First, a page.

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I think it's scary that people are living longer, to me anyways. Where I work, we have had many seniors in the 94-99 range! They have money so they live much better than most--but the physical and psychological effects of living that long are difficult even in a protected environment where their needs are being met. I can't imagine living that long w/ just moderate means or w/ less than moderate means.
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Old 09-29-2017, 04:44 PM
 
6,306 posts, read 5,046,206 times
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Quote:
Originally Posted by MadManofBethesda View Post
People are living longer, more expensive lives, often without much of a safety net. As a result, record numbers of Americans older than 65 are working ó now nearly 1 in 5. That proportion has risen steadily over the past decade, and at a far faster rate than any other age group. Today, 9 million senior citizens work, compared with 4 million in 2000.

While some work by choice rather than need, millions of others are entering their golden years with alarmingly fragile finances. Fundamental changes in the U.S. retirement system have shifted responsibility for saving from the employer to the worker, exacerbating the nationís rich-poor divide. Two recent recessions devastated personal savings. And at a time when 10,000 baby boomers are turning 65 every day, Social Security benefits have lost about a third of their purchasing power since 2000.


https://www.washingtonpost.com/graph...=.777e661550de
Read that today. Glad you posted it here.
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Old 09-29-2017, 06:19 PM
 
29,766 posts, read 34,851,819 times
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Great read thanks MOB.
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Old 09-29-2017, 06:36 PM
 
2,294 posts, read 1,558,977 times
Reputation: 2737
Quote:
Originally Posted by Escort Rider View Post
Interesting. "People are living.....more expensive lives,......" One aspect of the general picture is that our standard of living is such that we would no longer be satisfied with what was considered "normal" life 50 or 60 years ago.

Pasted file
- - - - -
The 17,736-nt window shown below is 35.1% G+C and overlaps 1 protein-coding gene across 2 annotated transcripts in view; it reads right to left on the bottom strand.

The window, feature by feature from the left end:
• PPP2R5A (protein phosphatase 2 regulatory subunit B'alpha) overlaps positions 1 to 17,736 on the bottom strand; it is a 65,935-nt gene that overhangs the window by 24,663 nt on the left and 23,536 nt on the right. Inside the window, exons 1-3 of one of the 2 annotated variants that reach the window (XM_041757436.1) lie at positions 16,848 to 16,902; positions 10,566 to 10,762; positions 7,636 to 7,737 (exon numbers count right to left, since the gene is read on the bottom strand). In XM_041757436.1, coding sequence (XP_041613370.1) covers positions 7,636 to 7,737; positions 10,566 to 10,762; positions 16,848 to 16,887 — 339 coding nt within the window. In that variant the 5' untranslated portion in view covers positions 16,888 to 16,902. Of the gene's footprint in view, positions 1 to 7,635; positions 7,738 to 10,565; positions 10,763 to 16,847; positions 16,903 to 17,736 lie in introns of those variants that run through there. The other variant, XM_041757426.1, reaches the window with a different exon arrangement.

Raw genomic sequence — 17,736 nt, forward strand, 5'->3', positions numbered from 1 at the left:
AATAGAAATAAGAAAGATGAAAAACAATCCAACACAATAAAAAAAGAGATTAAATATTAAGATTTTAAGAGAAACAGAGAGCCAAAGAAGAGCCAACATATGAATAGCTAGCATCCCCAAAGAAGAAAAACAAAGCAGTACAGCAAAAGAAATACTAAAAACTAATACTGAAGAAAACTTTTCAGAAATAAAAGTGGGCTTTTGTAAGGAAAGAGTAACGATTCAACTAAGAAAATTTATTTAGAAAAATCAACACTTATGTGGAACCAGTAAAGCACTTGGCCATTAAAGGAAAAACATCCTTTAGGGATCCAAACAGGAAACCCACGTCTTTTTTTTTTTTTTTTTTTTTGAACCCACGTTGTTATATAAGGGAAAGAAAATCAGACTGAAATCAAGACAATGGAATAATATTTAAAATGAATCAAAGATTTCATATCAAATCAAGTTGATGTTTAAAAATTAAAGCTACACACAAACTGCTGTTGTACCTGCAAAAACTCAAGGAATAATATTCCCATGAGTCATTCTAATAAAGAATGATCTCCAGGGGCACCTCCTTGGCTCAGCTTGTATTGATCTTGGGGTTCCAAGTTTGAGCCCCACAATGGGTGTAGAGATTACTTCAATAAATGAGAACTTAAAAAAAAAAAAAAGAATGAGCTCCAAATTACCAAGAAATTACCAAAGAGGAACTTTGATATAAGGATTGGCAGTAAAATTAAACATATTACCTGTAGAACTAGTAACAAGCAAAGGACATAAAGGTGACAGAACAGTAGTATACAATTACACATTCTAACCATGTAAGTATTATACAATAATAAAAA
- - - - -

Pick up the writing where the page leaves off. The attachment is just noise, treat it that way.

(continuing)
Stuff costs more because it is more complex; one example is cars. When I was a kid, our family car did not have air conditioning, or seat belts, or electric windows. Ditto about our house - no air conditioning, although we did have central heat. One full bath only, for four people.


Also, it was a bit harder, though by no means impossible, to live way beyond one's means. There may have been credit cards when I was a kid, but that was not part of my family's universe; there were no credit cards in our household.


No, I have no wish to return to those times. I have a credit card which I enjoy for its convenience. My car has air conditioning and seat belts, which I very much appreciate, and it has electric windows, which I hate with a passion. But all in all, I'll take modern life. But it is more expensive.
I think that today people deem as necessities which back 40 or 50 years ago were considered luxuries, etc. That's not the whole picture, but it's an observance. For example, we never ate out. Maybe a couple times a year. I grew up on a farm in South Dakota. Very basic. Not that way so much now. Instead of starting with what one can afford, today, I see starting with what "wants" and then seeing how it goes!

The above is a generalization of course.
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Old 09-29-2017, 07:58 PM
 
160 posts, read 91,515 times
Reputation: 271
".....who drove 1,400 miles to this Maine campground from his home in Indiana to take a temporary job that pays $10 an hour."


smooth move.
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Old 09-29-2017, 08:18 PM
 
1,567 posts, read 578,242 times
Reputation: 3336
Well. I wanted to read this article, but when I go to the link, the Washington Post wants to charge me $1.00 to read the article. Went to their website and got the same thing. Maybe it is because it is the end of the month and I have already read my allocated # of articles.

I cannot bring myself to pay Jeff Bezos $1.00 to read this article, so I will have to skip it. Maybe, in a few years, when I am in my Golden Girls situation, we can pool our funds and get a subscription. Or maybe I am being overly optimistic.